ab, Representative voltage profiles of Li||Cu cells in (a) HCE and CCE, plating at 0.5 mA cm−2 for 1 mAh cm−2, stripping to 1 V at 0.5 mA cm−2, 2.5 mA cm−2 and 5.0 mA cm−2 (voltage profiles below 0 V represents the plating process, while those above 0 V represents the stripping process); (b) 2 M LiFSI–DMC, 0.5 M LiTFSI–DME/DOL, 1 M LiTFSI–DME/DOL, 1 M LiTFSI–DME/DOL + 2% LiNO3, CCE + Cs+ and CCE + FEC, plating at 0.5 mA cm−2 for 1 mAh cm−2, stripping to 1 V at 0.5 mA cm−2. c, The isolated metallic Li0 percentage in total capacity loss (Li0/Li0 + Li+). d, SEI Li+ percentage in total capacity loss (Li+/Li0 + Li+). e, Measured H2 area as a function of Coulombic efficiency under a variety of testing conditions. Every data point is an average of three separate GC measurements. The error bars represent the standard deviation, indicating the accuracy and reproducibility of the GC measurement. f, Unit conversion between milliampere-hours and milligrams of Li.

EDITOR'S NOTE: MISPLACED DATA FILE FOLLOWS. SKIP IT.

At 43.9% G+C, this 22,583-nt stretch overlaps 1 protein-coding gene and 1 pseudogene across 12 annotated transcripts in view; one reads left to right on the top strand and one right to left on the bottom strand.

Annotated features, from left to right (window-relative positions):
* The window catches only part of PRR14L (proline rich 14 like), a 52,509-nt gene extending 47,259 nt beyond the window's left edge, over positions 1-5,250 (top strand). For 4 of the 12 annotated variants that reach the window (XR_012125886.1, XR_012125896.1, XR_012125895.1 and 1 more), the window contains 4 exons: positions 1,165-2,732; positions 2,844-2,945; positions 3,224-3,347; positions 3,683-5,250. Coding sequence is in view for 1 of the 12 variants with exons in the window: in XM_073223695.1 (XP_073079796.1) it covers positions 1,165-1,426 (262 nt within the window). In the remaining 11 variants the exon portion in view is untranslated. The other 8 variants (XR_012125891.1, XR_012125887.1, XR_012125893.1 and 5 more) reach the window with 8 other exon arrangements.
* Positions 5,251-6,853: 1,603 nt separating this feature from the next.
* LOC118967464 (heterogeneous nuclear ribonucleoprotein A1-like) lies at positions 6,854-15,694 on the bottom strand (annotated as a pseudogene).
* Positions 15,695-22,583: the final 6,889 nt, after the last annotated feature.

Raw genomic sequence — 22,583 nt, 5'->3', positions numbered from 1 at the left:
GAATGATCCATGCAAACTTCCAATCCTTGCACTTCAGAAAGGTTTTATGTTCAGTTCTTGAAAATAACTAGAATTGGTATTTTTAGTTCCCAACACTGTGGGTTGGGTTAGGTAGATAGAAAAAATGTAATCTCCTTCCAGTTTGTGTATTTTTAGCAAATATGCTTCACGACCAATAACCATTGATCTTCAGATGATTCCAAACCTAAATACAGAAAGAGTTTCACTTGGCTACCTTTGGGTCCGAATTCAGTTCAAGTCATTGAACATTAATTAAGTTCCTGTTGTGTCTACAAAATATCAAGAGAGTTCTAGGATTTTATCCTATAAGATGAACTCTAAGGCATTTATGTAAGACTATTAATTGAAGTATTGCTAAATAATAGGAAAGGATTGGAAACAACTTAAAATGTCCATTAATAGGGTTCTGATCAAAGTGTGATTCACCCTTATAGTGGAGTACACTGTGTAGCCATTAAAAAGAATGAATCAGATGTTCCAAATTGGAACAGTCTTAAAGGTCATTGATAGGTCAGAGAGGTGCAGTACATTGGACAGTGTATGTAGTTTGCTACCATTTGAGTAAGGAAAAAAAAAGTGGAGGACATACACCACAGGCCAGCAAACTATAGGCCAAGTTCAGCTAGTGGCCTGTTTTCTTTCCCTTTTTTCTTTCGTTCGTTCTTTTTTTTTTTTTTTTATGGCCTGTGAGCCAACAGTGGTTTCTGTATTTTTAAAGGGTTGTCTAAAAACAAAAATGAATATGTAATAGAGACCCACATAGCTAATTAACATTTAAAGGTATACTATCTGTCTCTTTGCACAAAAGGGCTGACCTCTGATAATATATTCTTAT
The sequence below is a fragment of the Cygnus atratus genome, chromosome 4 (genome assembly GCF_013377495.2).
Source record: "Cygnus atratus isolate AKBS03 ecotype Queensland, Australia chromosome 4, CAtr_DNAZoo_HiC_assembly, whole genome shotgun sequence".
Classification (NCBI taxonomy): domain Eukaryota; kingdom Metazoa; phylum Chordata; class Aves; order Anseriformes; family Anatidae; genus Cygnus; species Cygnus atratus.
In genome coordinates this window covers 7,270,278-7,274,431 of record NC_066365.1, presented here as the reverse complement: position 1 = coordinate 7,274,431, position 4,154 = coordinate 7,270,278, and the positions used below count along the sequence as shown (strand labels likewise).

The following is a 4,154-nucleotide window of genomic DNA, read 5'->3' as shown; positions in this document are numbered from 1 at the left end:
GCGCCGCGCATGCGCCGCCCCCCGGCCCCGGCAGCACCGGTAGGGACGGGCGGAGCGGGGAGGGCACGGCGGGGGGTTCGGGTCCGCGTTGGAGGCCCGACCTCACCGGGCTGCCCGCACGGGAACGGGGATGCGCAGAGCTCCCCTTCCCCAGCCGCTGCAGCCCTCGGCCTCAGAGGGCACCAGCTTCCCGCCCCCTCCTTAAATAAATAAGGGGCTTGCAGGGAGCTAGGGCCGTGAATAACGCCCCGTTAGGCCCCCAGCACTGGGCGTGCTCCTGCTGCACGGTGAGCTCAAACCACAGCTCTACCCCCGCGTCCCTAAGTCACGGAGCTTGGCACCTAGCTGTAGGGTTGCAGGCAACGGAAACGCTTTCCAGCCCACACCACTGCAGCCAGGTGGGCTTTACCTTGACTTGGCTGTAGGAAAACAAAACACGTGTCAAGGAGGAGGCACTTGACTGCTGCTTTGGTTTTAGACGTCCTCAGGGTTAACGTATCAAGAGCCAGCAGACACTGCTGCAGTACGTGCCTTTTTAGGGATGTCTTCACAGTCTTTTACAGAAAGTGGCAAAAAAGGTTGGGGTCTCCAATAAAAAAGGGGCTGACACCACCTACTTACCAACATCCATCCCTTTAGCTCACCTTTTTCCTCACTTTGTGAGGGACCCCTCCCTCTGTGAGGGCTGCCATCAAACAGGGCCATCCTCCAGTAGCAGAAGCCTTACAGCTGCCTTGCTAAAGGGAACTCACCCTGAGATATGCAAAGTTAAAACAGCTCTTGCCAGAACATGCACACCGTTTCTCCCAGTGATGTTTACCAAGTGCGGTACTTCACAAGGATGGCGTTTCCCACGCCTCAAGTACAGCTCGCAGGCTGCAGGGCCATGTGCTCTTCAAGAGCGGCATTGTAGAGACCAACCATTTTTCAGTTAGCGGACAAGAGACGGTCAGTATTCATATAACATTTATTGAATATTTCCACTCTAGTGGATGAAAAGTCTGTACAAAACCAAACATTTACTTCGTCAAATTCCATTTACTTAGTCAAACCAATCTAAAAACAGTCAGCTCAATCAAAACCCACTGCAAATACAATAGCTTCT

Extended Data Fig. 3 TGC analysis of inactive Li formed under extended electrochemical conditions.

a, The voltage profiles of CCE with different deposition capacities at 0.5 mA cm−2 for 1 mAh cm−2, 2 mAh cm−2, 3 mAh cm−2 and 5 mAh cm−2. b, The corresponding TGC analysis of inactive Li with associated capacity loss and Coulombic efficiency under different deposition capacities. c, The cycling performance of CCE in Li||Cu half-cells at 0.5 mA cm−2 for 1 mAh cm−2. d, TGC analysis showing Li0 and Li+ contents with associated capacity loss after one, two, five and ten cycles, respectively.

Extended Data Fig. 4 XPS analysis of inactive Li SEI components formed in HCE and CCE for various stripping rates.